“You have read the Act and you can see the circumstances where someone is exempted. You analyse it, if he [Shittu] was exempted duly or there is a reason why he should have served. But the Act is very straightforward on the grounds for not coming up to serve.
“If you are a graduate locally trained or foreign trained, as long as you graduate before the age of 30, you are expected to serve. Whether foreign or locally trained, the law is the same. Our youth should be rightly guided that if you were able to complete your studies and as of the date of graduation, you are under 30, you are eligible to serve.”
A Lagos-based lawyer, Muniru Abeedeen, in his reaction to Dubawa then said the interpretation by Mr Shittu is an insult to legal practice.
“How can he say serving as a member of the state assembly is equivalent to NYSC. That’s an insult to legal practice. He should rather surrender himself and accept defeat. The law is clear even to a lay man.”
Another Lawyer, Kayode Ashiru, also condemned Mr Shittu’s argument.
“There is nothing contrasting in the law. The NYSC decree is well spelt out that serving is compulsory, as long as you graduate before 30. He was serving his constituency and pocket as an assembly member not Nigeria. So, it is not equivalent.”
APC takes action
Following PREMIUM TIMES’ revelation, the APC excluded Mr Shittu’s name from the list of gubernatorial aspirants in the March 9 general elections.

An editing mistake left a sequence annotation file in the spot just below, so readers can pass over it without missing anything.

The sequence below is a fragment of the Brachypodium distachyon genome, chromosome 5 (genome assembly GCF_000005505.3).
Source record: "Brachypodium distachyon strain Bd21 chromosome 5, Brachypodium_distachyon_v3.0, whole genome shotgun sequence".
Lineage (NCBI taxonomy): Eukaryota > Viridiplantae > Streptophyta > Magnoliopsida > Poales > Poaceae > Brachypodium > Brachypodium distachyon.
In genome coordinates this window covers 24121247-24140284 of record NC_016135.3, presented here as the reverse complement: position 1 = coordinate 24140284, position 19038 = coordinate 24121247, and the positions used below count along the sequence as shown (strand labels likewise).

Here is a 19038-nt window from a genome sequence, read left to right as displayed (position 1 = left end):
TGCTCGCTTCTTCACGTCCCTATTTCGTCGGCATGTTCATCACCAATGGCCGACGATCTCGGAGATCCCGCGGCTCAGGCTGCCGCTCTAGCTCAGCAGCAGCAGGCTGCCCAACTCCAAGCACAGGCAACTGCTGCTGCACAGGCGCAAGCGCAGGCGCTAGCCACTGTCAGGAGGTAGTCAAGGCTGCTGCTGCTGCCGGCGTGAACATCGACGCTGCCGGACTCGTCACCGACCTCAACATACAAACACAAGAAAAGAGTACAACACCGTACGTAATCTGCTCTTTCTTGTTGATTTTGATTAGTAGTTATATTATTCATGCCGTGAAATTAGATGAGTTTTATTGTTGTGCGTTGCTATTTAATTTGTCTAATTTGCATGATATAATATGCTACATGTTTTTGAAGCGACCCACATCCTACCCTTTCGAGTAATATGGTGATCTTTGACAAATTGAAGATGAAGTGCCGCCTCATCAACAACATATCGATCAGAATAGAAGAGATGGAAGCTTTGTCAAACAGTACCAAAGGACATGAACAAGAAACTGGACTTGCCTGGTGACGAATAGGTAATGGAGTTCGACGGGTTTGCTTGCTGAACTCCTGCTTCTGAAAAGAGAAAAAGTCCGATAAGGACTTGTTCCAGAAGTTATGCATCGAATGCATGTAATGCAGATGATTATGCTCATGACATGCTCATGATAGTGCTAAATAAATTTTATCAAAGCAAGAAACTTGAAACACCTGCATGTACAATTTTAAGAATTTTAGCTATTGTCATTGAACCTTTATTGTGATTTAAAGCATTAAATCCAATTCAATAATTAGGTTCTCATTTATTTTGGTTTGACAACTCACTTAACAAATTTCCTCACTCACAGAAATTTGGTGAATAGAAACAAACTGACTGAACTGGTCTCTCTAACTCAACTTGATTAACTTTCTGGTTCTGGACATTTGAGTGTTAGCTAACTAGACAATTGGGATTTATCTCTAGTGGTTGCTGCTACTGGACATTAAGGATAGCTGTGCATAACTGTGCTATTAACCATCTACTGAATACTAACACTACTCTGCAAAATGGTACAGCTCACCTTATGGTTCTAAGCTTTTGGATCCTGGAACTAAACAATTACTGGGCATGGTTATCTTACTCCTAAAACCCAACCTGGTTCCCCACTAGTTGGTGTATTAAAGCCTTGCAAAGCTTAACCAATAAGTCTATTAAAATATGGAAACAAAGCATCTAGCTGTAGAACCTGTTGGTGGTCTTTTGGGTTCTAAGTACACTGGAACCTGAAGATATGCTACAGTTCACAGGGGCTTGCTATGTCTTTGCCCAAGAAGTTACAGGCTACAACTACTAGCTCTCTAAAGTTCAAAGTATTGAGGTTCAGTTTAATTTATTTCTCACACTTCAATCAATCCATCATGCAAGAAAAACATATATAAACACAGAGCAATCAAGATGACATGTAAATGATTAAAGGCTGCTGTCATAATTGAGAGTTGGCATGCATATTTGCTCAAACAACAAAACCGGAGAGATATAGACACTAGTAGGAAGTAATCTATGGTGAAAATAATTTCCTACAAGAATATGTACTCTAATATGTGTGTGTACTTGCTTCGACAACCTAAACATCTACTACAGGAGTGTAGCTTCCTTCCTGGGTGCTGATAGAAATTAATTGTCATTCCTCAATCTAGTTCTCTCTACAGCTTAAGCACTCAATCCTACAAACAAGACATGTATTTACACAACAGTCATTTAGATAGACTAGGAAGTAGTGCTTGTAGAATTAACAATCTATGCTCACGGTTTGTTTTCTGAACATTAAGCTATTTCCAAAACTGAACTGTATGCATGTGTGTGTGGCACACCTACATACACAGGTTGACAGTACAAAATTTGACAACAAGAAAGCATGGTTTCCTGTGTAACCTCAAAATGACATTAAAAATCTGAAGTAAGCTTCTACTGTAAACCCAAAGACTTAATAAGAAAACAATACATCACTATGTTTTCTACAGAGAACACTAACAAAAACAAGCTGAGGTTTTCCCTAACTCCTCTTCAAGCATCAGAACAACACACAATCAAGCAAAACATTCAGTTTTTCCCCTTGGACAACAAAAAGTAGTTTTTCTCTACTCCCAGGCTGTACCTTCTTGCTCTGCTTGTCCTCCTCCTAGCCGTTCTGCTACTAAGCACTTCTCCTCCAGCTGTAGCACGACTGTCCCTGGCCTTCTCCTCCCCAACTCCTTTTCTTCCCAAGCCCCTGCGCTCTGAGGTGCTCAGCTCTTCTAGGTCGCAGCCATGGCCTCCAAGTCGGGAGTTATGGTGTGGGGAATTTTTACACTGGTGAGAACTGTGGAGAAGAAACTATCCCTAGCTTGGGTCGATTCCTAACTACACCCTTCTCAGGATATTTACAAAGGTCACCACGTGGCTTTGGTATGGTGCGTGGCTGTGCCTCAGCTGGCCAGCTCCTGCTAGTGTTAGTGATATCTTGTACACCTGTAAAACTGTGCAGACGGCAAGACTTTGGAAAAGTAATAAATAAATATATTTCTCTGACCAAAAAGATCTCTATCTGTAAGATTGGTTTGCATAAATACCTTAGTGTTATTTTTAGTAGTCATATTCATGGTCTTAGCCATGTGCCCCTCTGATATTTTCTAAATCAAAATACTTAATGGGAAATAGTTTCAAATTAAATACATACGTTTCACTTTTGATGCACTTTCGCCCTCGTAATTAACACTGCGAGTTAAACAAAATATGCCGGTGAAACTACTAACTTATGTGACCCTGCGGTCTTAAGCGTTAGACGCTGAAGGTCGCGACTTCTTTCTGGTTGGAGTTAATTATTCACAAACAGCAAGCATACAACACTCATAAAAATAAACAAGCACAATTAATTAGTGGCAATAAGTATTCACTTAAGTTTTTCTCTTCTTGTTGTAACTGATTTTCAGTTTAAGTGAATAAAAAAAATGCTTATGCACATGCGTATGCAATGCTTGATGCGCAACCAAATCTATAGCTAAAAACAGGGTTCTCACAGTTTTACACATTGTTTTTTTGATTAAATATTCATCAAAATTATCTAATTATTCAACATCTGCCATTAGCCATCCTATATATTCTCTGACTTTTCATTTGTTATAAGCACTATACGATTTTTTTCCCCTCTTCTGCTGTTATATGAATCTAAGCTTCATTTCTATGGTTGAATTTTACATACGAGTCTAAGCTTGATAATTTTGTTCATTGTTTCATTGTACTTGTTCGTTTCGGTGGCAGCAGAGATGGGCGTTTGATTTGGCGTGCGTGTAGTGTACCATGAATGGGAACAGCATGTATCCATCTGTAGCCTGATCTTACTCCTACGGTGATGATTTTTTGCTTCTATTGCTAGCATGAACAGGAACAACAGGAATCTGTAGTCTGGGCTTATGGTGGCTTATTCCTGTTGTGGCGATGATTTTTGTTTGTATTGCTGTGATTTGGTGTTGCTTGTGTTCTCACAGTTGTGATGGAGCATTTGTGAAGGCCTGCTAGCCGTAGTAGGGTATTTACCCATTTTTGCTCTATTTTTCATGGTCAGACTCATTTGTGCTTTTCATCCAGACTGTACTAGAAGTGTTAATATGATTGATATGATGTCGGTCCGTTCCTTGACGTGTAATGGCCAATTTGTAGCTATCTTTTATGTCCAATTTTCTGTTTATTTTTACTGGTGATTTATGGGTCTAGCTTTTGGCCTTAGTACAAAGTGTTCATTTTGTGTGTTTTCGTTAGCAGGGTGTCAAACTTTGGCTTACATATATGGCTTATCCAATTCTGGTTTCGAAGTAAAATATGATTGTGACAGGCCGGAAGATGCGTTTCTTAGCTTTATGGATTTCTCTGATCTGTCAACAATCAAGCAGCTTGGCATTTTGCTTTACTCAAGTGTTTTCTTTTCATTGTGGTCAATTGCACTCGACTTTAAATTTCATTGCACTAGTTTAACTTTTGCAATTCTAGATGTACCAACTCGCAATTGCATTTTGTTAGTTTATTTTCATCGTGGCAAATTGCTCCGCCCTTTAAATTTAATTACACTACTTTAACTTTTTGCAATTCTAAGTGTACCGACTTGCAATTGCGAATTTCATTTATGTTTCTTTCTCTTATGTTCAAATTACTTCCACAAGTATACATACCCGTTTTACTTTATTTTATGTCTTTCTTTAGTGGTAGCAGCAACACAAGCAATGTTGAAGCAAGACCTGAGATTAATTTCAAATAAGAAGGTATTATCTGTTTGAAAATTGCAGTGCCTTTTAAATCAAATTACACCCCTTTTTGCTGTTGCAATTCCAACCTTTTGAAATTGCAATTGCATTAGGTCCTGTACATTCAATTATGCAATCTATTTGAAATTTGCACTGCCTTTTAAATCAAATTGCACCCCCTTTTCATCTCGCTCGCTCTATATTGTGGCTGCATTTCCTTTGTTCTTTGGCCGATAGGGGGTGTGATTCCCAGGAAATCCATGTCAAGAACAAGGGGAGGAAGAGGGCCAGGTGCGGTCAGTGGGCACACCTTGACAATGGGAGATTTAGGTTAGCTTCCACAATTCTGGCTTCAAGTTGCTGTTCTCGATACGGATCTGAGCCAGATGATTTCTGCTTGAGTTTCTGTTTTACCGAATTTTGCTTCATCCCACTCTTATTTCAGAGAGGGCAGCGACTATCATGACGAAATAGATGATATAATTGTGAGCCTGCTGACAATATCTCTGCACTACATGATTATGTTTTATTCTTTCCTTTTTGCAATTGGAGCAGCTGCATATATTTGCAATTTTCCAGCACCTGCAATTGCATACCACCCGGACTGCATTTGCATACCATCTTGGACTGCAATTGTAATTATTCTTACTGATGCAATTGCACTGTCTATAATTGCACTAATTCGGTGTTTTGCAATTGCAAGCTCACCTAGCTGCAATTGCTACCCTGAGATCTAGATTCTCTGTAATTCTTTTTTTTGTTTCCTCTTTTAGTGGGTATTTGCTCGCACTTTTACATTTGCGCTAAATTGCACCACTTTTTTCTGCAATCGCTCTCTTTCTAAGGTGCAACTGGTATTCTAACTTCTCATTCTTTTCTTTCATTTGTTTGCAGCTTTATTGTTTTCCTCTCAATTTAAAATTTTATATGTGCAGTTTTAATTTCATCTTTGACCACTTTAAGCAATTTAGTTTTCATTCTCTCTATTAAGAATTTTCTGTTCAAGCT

The APC national chairman, Adams Oshiomhole, said then that the party considered Mr. Shittu’s action of skipping the NYSC an offence that disqualifies him from contesting to be governor.
“He admitted that he did not do the mandatory NYSC as provided for under the law and in his own judgment, his being a member of the House of Assembly in the state and now as a minister of the federal republic that these were enough sacrifices.
“But for us as a party, we know that NYSC is a mandatory scheme. It is not something you may elect to do or abstain from doing. And my understanding of the NYSC Act is that no employer of labour is permitted to employ anyone who graduated under 30 years and who did not obtain an exemption for reasons as provided for in the NYSC Act.
“So, for us, not participating in the NYSC raises very serious moral issue as well as legal issue. Anyway, we were convinced that if he did not do NYSC, that for us was enough to disqualify him and we had to find the courage to do so,” Mr Oshiomhole said.
Disappointed with his disqualification by the party, Mr Shittu filed a suit marked FHC/IB/CS/111/2018 against his party.
He prayed the court to determine whether the action of his party to omit his name in the list of gubernatorial aspirants was lawful or a contravention of the constitution because he did not participate in the NYSC scheme.
Meanwhile, the court on April 12 struck out the case. The court dismissed the case due to the fact that Mr Shittu did not file the case within the time stipulated by law.
Having failed to satisfy the dictates of the constitution, the court refused going into the merit of the case.
Meanwhile, President Buhari has refused to take any measures to sanction his appointee despite the fact that many Nigerians have called for his removal.
Femi Adesina, the spokesperson to Mr Buhari did not respond to a PREMIUM TIMES request to speak on the issue.
Mr Buhari’s second term, which will last for another four years, is expected to commence on Wednesday, May 29.
The president in a televised interview indicated he would reappoint some ministers. He did not indicate if Mr Shittu would be reappointed despite violating Nigerian law.